I work with a few top producing realtors and have posed this question before to them.

    In most instances the seller will lower the sale price to half the cost of an installed system where I am.

    Central A/C is a good marketing tool though on a hot day like today in the midwest.

  9. #9
    Join Date
    Jan 2006
    Location
    Near Atlanta, GA.
    Posts
    14,512
    I recently put in a system for an older lady that was selling her home and has never had A/C. The realtor told her to have central air put in before she would even list it.

  10. #10
    Join Date
    Dec 2002
    Location
    Toledo, Ohio, United States
    Posts
    12,910
    Quote Originally Posted by mark beiser View Post
    In an area where central AC is considered "required" for living, I imagine adding AC to a home that doesn't have it will add a good bit to the value.

    It is market dependent, but in my area, a brand new HVAC system adds $0 to the "market value" of a home compared to what it would be with an old low efficiency system. Considering that I'm in north Texas, I think that is messed up.

    The only benefit to having a new high efficiency system, vs and old system, when it comes time to sell the home in my area is that it is one more bullet on the MLS listing that makes the house look better to potential buyers.


    IMO, it is one of the problems with the new construction industry in some areas.
    Because of how the value of a home is determined, a builder/developer won't be able to sell a house for more if they spend more money on the mechanical systems of the house, unless someone ordered it as an upgrade, so they go for the cheapest HVAC, plumbing and electrical installations they can get, and spend the money on granite counter tops, travertine and hardwood floors, etc.

    I always laugh inside a little when someone tells me something like "The builder built this house for himself, so we figured he used the best".
    Ummmm, no, it's a spec house he had no buyer for when it was going up. You got a house built as cheaply as possible, that was dolled up with fancy counters and finishes...

    Sounds 100% correct to me. With one exception if its a Coleman it does raise the selling price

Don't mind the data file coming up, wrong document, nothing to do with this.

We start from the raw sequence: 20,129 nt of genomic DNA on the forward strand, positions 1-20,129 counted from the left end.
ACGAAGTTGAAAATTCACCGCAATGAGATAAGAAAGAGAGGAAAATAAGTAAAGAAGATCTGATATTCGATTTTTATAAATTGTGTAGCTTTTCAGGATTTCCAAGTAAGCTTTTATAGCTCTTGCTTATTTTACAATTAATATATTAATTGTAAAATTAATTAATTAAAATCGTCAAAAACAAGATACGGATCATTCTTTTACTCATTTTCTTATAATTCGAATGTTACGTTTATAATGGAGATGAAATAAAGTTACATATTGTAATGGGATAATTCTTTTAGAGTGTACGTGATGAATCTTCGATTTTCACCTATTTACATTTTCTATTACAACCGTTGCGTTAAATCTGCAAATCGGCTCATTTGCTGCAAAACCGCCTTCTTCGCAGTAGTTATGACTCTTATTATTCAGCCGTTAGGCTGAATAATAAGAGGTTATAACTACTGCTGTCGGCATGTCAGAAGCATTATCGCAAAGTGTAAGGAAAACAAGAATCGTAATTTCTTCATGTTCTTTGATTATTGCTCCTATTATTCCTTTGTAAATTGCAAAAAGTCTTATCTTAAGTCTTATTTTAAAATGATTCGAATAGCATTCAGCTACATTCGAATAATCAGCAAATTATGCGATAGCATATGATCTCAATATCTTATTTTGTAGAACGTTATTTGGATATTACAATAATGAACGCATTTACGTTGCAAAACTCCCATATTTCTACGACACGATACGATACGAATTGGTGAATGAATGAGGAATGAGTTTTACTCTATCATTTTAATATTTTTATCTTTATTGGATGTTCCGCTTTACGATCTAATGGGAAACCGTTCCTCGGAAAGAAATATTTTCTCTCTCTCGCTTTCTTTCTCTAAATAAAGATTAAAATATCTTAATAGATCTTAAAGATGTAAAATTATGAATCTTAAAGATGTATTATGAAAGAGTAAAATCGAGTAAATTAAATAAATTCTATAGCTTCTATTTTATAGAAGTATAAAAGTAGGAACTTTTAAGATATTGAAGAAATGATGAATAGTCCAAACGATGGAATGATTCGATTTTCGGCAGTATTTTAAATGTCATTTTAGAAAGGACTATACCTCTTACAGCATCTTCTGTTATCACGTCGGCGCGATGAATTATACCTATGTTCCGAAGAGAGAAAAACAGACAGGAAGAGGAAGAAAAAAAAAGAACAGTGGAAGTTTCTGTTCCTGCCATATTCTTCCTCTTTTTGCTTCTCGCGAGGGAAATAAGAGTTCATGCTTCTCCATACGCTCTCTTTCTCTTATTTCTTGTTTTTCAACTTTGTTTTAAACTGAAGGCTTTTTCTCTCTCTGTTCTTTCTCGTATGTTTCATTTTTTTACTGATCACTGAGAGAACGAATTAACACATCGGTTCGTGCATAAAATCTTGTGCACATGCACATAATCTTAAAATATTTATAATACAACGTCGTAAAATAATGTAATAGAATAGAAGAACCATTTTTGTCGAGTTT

No Heat No Cool You need Action Fast

  11. #11
    Join Date
    Feb 2003
    Location
    S.W. PA
    Posts
    3,298
    well i am going to the horses mouth so to speak for my area, i have a call into a real good friend of mine who is a real estate agent,
    i am betting that the monetary value is $0 or %0 which ever way you choose to look at it, but i would rank it up there with curb appeal, doesnt add monetary value but defiantly helps make a sale

  12. #12
    Join Date
    Feb 2003
    Location
    S.W. PA
    Posts
    3,298
    Quote Originally Posted by twilli3967 View Post
    Sounds 100% correct to me. With one exception if its a Coleman it does raise the selling price

    yea but thats because of all the hassle they had to put up with dealing with those coleman dealers

    kinda like a pain and suffering fee

  13. #13
    Join Date
    Sep 2002
    Location
    Boise Idaho
    Posts
    1,032
    there are sevral factors.

    I have installed a few right before they were selling a house and decided to add a/c. They figured dollar for dollar return and they would beat out the house down the street with no a/c. this was after they lived in the house with just an evap for 20 years.

    I have also heard that depending on the region banks / lenders will not lend without it.


    look at the value of a car with and without? The one with a/ c will sell first for sure. So if it takes 6 extra months to sell it because no a/c, I think I would spring for the install.

    in sothern nevada you can hardly find a house without, but when I worked on the central coast of cali, very few had it in the beach cities.

    I think the region and temp has a lot to do with it

    matt

Page 1 of 3 123 LastLast

Posting Permissions

  • You may not post new threads
  • You may not post replies
  • You may not post attachments
  • You may not edit your posts
  •  
Comfortech Show Promo Image

Related Forums

Plumbing Talks | Contractor Magazine
Forums | Electrical Construction & Maintenance (EC&M) Magazine
Comfortech365 Virtual Event